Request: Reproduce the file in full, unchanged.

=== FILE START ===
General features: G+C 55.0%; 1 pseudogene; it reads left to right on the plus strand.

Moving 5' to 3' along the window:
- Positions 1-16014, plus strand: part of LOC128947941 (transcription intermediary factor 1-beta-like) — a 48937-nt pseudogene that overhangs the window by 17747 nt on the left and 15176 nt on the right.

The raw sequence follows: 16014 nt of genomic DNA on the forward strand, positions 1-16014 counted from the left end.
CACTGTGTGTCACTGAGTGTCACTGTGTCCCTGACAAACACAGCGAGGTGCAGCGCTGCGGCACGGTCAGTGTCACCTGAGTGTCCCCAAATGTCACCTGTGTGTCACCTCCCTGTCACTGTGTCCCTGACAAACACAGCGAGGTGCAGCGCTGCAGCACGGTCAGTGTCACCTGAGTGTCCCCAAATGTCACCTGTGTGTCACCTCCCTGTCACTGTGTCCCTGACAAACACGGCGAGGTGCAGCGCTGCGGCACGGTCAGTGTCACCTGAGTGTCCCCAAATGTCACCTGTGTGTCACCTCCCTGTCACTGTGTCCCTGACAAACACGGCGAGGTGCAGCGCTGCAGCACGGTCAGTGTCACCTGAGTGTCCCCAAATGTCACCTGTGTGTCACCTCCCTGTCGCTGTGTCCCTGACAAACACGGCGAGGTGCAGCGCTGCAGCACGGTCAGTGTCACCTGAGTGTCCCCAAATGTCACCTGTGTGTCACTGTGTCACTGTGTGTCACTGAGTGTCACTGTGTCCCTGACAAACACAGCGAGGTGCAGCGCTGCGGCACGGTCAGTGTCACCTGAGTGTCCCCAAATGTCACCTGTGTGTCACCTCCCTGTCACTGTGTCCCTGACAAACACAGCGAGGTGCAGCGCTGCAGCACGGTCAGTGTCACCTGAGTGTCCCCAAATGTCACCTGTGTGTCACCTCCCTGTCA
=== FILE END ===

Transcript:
General features: G+C 55.0%; 1 pseudogene; it reads left to right on the plus strand.

Moving 5' to 3' along the window:
- Positions 1-16014, plus strand: part of LOC128947941 (transcription intermediary factor 1-beta-like) — a 48937-nt pseudogene that overhangs the window by 17747 nt on the left and 15176 nt on the right.

The raw sequence follows: 16014 nt of genomic DNA on the forward strand, positions 1-16014 counted from the left end.
CACTGTGTGTCACTGAGTGTCACTGTGTCCCTGACAAACACAGCGAGGTGCAGCGCTGCGGCACGGTCAGTGTCACCTGAGTGTCCCCAAATGTCACCTGTGTGTCACCTCCCTGTCACTGTGTCCCTGACAAACACAGCGAGGTGCAGCGCTGCAGCACGGTCAGTGTCACCTGAGTGTCCCCAAATGTCACCTGTGTGTCACCTCCCTGTCACTGTGTCCCTGACAAACACGGCGAGGTGCAGCGCTGCGGCACGGTCAGTGTCACCTGAGTGTCCCCAAATGTCACCTGTGTGTCACCTCCCTGTCACTGTGTCCCTGACAAACACGGCGAGGTGCAGCGCTGCAGCACGGTCAGTGTCACCTGAGTGTCCCCAAATGTCACCTGTGTGTCACCTCCCTGTCGCTGTGTCCCTGACAAACACGGCGAGGTGCAGCGCTGCAGCACGGTCAGTGTCACCTGAGTGTCCCCAAATGTCACCTGTGTGTCACTGTGTCACTGTGTGTCACTGAGTGTCACTGTGTCCCTGACAAACACAGCGAGGTGCAGCGCTGCGGCACGGTCAGTGTCACCTGAGTGTCCCCAAATGTCACCTGTGTGTCACCTCCCTGTCACTGTGTCCCTGACAAACACAGCGAGGTGCAGCGCTGCAGCACGGTCAGTGTCACCTGAGTGTCCCCAAATGTCACCTGTGTGTCACCTCCCTGTCA